Genre: Science Fiction, Thriller
Length: 320 pages
Rating: 5 stars
Publication Date: November 3rd 2016
“Rudi, the former chef-turned-spy, returns on a mission to uncover the truth—in a fractured Europe utterly changed by the public unveiling of the Community.
Union has been forged and the Community is now the largest nation in Europe; trains run there from as far afield as London and Prague. It is an era of unprecedented peace and prosperity. So what is the reason for a huge terrorist outrage? Why do the Community and Europe meet in secret, exchanging hostages? And who are Les Coureurs des Bois? Along with a motley crew of strays and mafiosi and sleeper agents, Rudi sets out to answer these questions—only to discover that the truth lies both closer to home and farther away than anyone could imagine.”
The Fractured Europe Sequence is one of the most relevant series of all time. I devoured the first two installement of this series at the beginning of the year and I was highly anticipating the continuation (or ending ?) of this series. Europe in Winter did not disappoint. As much as Europe at Midnight was an extremely loose sequel to Europe in Autumn (it did not follow the same characters and the story did not take place in the same countries), Europe in Winter is a perfect balance of the two, we have the pleasure to reacquaint ourselves with Rudy, the main protagonist of the first installment. I didn’t realize how much I missed his perspective until I followed his adventures again.
It’s very difficult to put this series in any genre, it has a bit of sci-fi (with the parallel universe), a bit of a spy thriller novel (the main character Rudy is a Coureur des Bois, a member of an organization which transport mysterious packages across borders) but it’s also very much a commentary on European politics. I mean you could read this only for the enjoyment level and you would still like it but once you start digging a little, you realize that this definitely not a James Bond book. In The Fractured Europe Sequence, espionnage isn’t very sexy, the research is tedious and takes years and our main character is a middle aged and ordinary looking man who walks with a cane.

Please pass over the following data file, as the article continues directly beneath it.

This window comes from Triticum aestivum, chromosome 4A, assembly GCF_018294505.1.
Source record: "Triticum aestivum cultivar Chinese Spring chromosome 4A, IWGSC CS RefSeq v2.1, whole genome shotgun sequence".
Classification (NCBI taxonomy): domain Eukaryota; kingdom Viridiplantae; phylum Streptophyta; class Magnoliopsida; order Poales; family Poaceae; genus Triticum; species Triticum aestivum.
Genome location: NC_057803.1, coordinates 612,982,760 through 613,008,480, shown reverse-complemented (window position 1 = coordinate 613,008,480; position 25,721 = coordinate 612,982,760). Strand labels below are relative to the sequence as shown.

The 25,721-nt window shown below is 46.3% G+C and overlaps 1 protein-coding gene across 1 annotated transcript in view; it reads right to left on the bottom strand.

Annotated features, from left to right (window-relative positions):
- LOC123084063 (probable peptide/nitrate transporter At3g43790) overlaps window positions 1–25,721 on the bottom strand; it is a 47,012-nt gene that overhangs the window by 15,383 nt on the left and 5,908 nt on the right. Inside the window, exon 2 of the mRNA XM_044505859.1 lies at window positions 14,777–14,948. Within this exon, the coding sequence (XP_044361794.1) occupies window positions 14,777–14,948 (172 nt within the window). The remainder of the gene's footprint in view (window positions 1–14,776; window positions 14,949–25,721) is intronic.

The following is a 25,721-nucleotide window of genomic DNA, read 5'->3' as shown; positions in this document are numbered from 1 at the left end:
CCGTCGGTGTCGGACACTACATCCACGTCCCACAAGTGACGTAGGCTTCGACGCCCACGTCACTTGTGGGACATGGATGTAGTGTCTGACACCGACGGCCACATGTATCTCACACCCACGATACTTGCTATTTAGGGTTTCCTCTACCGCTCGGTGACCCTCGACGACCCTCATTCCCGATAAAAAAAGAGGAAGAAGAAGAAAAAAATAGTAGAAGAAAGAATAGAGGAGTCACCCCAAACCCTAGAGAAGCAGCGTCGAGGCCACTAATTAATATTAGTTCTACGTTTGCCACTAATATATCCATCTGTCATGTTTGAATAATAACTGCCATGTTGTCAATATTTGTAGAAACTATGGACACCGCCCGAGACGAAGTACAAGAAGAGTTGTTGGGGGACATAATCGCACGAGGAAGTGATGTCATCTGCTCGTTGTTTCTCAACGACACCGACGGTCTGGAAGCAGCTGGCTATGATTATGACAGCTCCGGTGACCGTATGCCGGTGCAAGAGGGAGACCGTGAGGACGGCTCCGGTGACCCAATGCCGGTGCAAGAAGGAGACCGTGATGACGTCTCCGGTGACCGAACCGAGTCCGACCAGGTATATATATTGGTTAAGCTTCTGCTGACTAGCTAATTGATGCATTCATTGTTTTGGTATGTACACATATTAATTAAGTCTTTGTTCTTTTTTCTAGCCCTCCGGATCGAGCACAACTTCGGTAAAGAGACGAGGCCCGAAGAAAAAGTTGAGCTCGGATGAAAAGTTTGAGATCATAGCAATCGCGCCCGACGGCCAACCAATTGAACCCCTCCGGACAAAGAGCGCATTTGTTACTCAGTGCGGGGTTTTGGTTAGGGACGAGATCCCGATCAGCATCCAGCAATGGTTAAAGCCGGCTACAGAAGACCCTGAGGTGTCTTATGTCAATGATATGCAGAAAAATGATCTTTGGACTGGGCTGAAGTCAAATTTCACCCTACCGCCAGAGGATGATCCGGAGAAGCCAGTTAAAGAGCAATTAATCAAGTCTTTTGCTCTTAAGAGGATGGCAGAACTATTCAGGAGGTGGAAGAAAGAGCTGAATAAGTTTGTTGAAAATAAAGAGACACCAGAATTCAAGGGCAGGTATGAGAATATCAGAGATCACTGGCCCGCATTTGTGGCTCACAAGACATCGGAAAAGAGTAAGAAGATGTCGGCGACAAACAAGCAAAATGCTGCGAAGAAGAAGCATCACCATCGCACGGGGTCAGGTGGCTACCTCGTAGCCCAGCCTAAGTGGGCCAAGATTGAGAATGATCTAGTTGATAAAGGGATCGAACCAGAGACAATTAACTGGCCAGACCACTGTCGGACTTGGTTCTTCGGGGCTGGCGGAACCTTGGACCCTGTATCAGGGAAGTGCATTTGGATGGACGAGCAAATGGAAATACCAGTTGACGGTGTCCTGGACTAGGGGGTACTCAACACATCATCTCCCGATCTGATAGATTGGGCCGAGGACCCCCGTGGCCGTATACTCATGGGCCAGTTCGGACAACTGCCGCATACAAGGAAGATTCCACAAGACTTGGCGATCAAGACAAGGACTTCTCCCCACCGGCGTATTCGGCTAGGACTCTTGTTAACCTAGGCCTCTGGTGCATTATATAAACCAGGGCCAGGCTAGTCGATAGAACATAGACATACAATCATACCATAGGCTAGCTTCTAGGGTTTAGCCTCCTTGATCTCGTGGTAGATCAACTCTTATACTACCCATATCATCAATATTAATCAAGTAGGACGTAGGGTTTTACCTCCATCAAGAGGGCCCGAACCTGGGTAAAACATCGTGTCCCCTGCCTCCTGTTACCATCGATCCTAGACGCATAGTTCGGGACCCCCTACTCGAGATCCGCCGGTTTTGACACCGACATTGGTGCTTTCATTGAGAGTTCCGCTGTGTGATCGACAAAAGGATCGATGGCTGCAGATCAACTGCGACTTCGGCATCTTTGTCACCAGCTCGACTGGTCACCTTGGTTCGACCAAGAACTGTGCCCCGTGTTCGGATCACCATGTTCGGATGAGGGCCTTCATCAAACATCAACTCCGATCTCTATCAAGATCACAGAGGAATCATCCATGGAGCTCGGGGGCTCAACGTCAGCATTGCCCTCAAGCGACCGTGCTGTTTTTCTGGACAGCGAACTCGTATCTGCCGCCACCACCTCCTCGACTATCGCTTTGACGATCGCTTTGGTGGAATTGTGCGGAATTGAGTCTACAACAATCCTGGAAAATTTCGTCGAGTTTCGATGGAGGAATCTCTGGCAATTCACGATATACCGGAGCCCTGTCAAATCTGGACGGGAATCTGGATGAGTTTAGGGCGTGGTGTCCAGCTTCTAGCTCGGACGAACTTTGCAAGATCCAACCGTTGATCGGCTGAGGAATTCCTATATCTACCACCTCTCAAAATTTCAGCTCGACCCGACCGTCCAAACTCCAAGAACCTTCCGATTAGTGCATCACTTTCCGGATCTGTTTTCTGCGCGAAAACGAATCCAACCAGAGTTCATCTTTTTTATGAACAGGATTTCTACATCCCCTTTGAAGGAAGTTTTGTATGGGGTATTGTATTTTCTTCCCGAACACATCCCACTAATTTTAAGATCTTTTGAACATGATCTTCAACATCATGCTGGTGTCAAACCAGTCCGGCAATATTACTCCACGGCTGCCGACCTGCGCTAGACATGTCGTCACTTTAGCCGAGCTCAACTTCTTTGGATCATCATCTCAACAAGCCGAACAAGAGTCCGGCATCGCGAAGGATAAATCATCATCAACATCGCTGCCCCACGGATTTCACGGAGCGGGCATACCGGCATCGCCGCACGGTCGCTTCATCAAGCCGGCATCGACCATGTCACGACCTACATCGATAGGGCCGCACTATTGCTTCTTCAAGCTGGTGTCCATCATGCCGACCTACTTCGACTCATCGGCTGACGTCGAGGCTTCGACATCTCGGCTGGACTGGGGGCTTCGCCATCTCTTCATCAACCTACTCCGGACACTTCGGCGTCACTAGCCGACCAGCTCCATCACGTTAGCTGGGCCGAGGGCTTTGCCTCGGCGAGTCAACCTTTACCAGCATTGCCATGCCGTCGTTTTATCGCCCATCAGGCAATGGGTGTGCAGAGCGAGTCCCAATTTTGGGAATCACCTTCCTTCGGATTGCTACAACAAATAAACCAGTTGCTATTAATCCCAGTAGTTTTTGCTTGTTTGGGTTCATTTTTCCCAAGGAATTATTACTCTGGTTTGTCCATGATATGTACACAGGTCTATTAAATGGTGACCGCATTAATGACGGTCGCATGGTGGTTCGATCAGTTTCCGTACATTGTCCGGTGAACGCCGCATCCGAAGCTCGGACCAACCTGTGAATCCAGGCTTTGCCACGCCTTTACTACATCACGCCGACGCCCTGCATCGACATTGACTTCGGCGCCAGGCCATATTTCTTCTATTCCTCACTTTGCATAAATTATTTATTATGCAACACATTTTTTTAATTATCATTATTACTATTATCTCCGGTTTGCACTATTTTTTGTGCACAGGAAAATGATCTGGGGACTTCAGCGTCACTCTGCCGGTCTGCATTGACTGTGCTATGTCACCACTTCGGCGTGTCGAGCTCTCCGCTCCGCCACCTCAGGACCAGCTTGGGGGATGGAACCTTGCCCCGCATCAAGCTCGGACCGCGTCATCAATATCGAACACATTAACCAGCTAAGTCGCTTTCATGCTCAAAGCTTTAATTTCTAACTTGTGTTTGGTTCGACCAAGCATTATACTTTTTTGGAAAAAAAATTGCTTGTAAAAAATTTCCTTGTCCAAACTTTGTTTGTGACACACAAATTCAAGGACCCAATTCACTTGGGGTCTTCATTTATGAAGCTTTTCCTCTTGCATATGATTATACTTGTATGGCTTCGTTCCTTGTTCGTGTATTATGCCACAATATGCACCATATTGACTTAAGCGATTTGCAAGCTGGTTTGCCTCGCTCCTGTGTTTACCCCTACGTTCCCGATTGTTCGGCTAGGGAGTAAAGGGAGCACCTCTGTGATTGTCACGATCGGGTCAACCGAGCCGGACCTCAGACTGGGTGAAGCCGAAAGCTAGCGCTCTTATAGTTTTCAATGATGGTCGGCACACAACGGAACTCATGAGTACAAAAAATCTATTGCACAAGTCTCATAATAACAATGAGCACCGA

The whole idea of this series is based on two facts. First of all, because of a disease, the European Union has imploded in a multitude of small countries, new borders are created everyday and power is the ability to travel across them and it is reserved to few people (as power usually is). In this context, being a part of Les Coureurs des Bois is wonderful opportunity for anyone who wish for freedom.
The second fact is that, centuries ago, an English family has managed to slowly build the Community, a kind of alternate Europe where they don’t have to deal with other countries that they consider dangerous. Of course, because of different things explored in the first two books, it doesn’t really work the way they wanted and they are discovered by other countries
As much as the similarities between the Community and England are obvious, Hutchinson manages to quitely craft a Cold War II type of a setting. Indeed the Community is a nuclear power and they don’t want to have any types of relations with the barely hold-together Europe. However, even though no visible power is there to fund European countries, odd structures, such as The Line, a huge railway that allows its citizen to travel all the way across the former Europe, still manage to exist. But who provides the money ?
The first book of this series was published in 2014 when Brexit was only an idea and now that the UK are planning to leave the EU, it’s pretty scary to see how this book managed to create a big “what if” scenario that doesn’t seem to science-fictioney anymore(parallel universe set aside..).
I actually don’t know if this last installment is the end of trilogy or if we are going to be able to read more books set in this universe (as always with Hutchinson, his endings are pretty vague, you could read Europe in Autumn as a standalone ), I could live with Europe in Winter being the end, this could be a frankly genius trilogy as it is but I am definitely on board for more, and, if a sequel is coming, I will read it the second it’s available.